Financial Education For Youth in China? There’s An App For That
Be Better champions financial education in China. Aflatoun financial education, one of the SE’s programmes, targets young children, while the youth chapter Aflateen caters to those aged 16 to 25 years old. In 7 years, they have established centres in 36 cities and helped 326 schools and communities.
We had a chat with Guo Pei, one of the Aflateen teachers and project managers to find out about the work they do for youth.
Tell us more about the youth chapter, how does it work?
We use financial education as an entry point for self-discovery. Many young people today don’t know what they want. And the schools they’re going to do not equip them with enough relevant knowledge. Through experiential learning, they explore their goals, strengths and weaknesses. We encourage them to reflect on the best ways to achieve their targets. Our very goal is really personal happiness and fulfilment.
That’s fascinating, what’s your approach?
We have both online and offline components to reach as many youths as possible.
We started offline – going to various vocational schools, high schools and universities.
In class, we encourage thinking and participation through different methods such as brainstorming, mind maps, and even field trips. In contrast to conventional Chinese education that focuses on rote learning (i.e. memorising and repetitive practices), our approaches can be considered to be groundbreaking. The youths have a chance to voice their opinions – something they seldom do in school.
Besides conducting classes, we localise financial education curriculum and train local teachers. That’s how we ensure it is sustainable.
We have recently developed an online component. It’s a combination of a website, app and WeChat. By taking classes and sharing knowledge, the participants accumulate points with which they can redeem rewards.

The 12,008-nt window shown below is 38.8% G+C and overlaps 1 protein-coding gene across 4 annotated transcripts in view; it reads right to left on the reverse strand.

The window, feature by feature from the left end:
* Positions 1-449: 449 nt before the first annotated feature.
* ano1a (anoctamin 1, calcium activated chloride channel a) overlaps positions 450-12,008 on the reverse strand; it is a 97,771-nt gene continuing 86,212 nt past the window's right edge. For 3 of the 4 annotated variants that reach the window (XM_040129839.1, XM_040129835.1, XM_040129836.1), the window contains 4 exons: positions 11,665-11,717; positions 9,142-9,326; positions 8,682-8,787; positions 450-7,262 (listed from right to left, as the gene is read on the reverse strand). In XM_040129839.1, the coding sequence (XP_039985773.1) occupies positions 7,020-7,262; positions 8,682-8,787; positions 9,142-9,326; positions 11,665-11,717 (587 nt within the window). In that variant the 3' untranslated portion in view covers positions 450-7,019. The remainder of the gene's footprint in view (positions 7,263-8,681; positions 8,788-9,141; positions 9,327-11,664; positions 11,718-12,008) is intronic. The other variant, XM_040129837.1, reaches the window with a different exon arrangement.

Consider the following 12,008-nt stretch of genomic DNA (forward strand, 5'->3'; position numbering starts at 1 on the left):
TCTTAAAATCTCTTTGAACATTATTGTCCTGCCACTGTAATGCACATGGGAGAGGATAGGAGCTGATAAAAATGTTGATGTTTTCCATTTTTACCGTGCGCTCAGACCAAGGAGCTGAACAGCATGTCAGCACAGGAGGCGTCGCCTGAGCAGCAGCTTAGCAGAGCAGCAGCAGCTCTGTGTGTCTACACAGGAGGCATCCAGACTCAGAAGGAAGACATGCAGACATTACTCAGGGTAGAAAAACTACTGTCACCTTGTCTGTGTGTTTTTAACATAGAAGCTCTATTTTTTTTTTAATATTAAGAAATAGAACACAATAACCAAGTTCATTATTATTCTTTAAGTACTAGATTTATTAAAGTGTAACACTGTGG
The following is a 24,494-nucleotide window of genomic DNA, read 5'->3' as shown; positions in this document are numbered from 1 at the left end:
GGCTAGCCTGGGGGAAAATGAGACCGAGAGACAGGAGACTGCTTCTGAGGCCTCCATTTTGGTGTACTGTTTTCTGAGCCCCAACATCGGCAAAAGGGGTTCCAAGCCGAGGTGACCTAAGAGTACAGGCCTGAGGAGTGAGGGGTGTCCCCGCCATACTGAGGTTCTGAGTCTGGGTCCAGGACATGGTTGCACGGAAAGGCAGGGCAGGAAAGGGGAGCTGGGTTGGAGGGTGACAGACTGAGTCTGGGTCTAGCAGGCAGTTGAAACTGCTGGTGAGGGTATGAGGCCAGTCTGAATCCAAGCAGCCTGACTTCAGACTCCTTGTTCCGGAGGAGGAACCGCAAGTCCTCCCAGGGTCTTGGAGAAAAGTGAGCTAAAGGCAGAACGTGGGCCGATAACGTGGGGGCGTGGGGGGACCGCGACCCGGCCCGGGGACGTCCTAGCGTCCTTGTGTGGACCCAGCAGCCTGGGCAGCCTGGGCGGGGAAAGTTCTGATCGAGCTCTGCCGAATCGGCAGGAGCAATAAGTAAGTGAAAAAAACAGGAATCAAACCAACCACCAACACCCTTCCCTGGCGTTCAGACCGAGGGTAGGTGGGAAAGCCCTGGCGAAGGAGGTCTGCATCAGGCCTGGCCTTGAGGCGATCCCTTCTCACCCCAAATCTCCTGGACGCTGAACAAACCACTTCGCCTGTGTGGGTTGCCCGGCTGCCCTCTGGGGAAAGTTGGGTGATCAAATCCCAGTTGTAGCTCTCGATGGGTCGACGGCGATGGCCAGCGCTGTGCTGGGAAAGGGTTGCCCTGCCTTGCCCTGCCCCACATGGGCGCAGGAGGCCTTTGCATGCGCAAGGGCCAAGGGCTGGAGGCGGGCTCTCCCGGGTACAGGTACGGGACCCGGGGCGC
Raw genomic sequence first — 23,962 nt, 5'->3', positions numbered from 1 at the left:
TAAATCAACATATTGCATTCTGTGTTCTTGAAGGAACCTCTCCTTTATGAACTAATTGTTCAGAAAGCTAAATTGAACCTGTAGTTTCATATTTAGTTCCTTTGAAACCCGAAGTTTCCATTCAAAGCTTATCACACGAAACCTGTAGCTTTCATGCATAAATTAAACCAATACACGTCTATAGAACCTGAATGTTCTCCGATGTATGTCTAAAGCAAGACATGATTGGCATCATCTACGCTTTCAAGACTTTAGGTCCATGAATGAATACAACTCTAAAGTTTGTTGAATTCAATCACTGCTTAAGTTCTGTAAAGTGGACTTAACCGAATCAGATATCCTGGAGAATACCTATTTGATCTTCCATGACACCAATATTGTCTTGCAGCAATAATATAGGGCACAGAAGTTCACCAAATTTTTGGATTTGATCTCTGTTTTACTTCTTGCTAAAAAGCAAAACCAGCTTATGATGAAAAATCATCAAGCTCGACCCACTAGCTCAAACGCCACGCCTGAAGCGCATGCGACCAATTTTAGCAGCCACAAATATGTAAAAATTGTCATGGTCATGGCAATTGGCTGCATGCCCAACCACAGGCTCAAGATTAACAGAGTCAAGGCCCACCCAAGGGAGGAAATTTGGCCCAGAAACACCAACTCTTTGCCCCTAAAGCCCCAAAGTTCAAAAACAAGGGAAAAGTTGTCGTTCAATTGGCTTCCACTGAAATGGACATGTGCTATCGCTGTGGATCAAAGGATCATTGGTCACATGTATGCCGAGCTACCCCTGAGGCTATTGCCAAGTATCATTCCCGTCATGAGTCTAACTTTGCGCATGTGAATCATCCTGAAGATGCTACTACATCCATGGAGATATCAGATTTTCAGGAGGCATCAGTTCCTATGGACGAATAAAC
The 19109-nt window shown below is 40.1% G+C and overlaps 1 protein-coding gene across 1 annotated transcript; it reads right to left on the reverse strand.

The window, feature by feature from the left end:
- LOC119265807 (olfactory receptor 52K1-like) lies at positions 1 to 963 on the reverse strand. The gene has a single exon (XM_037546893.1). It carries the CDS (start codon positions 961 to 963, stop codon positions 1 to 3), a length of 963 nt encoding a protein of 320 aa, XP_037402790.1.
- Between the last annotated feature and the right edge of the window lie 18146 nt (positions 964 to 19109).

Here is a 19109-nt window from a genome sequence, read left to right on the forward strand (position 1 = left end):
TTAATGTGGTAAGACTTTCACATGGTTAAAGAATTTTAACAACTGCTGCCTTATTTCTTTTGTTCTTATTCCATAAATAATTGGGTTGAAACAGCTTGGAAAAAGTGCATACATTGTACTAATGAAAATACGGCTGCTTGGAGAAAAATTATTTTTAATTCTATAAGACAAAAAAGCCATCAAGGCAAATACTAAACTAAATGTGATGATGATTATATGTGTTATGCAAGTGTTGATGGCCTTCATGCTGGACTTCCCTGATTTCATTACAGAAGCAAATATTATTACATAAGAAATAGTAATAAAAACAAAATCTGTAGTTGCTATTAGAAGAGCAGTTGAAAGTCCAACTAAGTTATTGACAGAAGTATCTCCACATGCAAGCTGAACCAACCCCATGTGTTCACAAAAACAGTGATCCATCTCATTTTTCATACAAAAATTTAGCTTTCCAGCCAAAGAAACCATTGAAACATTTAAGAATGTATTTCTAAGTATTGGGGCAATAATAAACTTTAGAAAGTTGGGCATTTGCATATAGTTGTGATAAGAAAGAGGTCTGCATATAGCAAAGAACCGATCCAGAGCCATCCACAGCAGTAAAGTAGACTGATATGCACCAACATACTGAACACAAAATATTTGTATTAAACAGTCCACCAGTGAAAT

What’s your most memorable teaching experience?
I remember teaching in a vocational school in Beijing once. In China, [there is a stereotype that] going to a vocational school means you “failed” academically. Many of these students gave up. They didn’t listen to teachers, ate and slept in class – your typical “bad” students.
When I taught them I did things differently. I told them to feel free to eat in class, as long as they don’t disturb others.
I put the teaching materials away, and invited them to ask me questions instead. They were surprised, and started asking questions.
I shared with them what they wanted to know. We got the class going. Their head teacher was observing, and impressed! He never imagined his students would participate actively. Gradually, some of the students opened up to me. They learnt more about themselves, and started seriously thinking of their future. One student in particular, approached me to say thank you. He realised that he wanted to do communication and media, and chose to switch specialization. I was happy for him.
You seem really passionate about your job. How has working for the Be Better Youth Chapter affected you?
Indeed! I love what I do.
I pay more attention to my spending. I now have a habit of writing down expenses in my notebook. My husband too. Some might think I am stingy – but for me, it is a way to be conscious and in control.
Visit the Be Better Youth Chapter website for more info or the download Be Better Aflateen 百特青年行 app in major app stores.
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